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Home News Dow AgroSciences Responds To EPA’s Sulfuryl Fluoride Proposal

Dow AgroSciences Responds To EPA’s Sulfuryl Fluoride Proposal

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The proposed phase out of food tolerances for sulfuryl fluoride would hinder protection of the U.S. food supply, says Dow AgroSciences’ Stan Howell.

PCT Magazine | January 18, 2011

INDIANAPOLIS, IND. – Dow AgroSciences is disappointed with EPA’s announcement of a proposal for a multi-year phase out of food tolerances for sulfuryl fluoride, a material important to the sustainability of the U.S. food supply. EPA’s proposed action offers no meaningful public health or environmental benefits and would actually detract from U.S. public health goals, according to a company press release.

EPA has said that it will open a 90-day public comment period for stakeholder input on its proposal and will not take final action until it has evaluated stakeholder response. (The comment period will commence upon publication of the proposal in the Federal Register.) Sulfuryl fluoride protects the U.S. food supply from contamination by pests such as rats, moths and cockroaches. Sulfuryl fluoride is also the sole practical alternative for food processing and storage facilities to another product recently phased out due to concerns about safeguarding the earth’s protective ozone layer, according to the company.

“Consistent with our commitment to U.S. agriculture, Dow AgroSciences is working with government and affected agricultural stakeholders toward a resolution of this issue that addresses the public’s need for a safe, affordable and sustainable food supply,” said Stan Howell, vice president, North America, Dow AgroSciences.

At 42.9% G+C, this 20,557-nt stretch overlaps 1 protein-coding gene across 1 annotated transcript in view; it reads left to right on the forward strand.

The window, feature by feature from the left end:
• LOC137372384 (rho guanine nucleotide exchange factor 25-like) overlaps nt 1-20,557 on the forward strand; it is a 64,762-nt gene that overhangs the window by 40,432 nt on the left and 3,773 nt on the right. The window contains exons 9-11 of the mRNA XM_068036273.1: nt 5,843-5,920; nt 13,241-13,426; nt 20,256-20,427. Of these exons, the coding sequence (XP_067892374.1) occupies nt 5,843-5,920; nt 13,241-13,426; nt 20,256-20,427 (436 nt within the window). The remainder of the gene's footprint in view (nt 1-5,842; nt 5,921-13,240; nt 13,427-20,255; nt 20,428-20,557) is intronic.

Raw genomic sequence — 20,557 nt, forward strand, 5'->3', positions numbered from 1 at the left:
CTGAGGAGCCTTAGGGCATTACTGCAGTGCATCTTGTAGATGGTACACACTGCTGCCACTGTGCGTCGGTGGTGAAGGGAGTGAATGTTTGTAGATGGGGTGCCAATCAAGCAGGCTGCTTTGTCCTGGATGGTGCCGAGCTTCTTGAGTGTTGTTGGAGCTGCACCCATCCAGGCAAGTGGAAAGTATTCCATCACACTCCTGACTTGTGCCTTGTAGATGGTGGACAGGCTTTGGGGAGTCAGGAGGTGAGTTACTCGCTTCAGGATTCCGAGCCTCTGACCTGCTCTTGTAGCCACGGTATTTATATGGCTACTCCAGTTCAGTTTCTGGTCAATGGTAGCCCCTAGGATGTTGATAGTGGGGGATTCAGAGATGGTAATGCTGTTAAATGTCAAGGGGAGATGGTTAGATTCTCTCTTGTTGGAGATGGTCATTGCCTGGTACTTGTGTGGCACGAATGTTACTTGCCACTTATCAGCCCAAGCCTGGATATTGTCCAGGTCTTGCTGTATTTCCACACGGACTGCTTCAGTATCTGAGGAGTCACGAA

EPA has acknowledged that its proposal is in response to a petition and threat of legal action by activists. EPA has stated in its January 10 announcement that its proposal is intended to address concerns about aggregate exposure to fluoride – a material intentionally added to drinking water by public and private water systems to prevent cavities. EPA acknowledges that the use of sulfuryl fluoride to protect the food supply results in only “a tiny fraction” of overall fluoride exposure.

EPA has also noted in its January 10 announcement that its proposal reflects the Agency’s interpretation of certain provisions in the 15-year-old Food Quality Protection Act (FQPA).

“The Food Quality Protection Act is intended to protect the food supply,” Howell added. “If implemented, EPA’s proposal would actually threaten food quality protection. Surely, we can find a better policy solution for agriculture and public health.”

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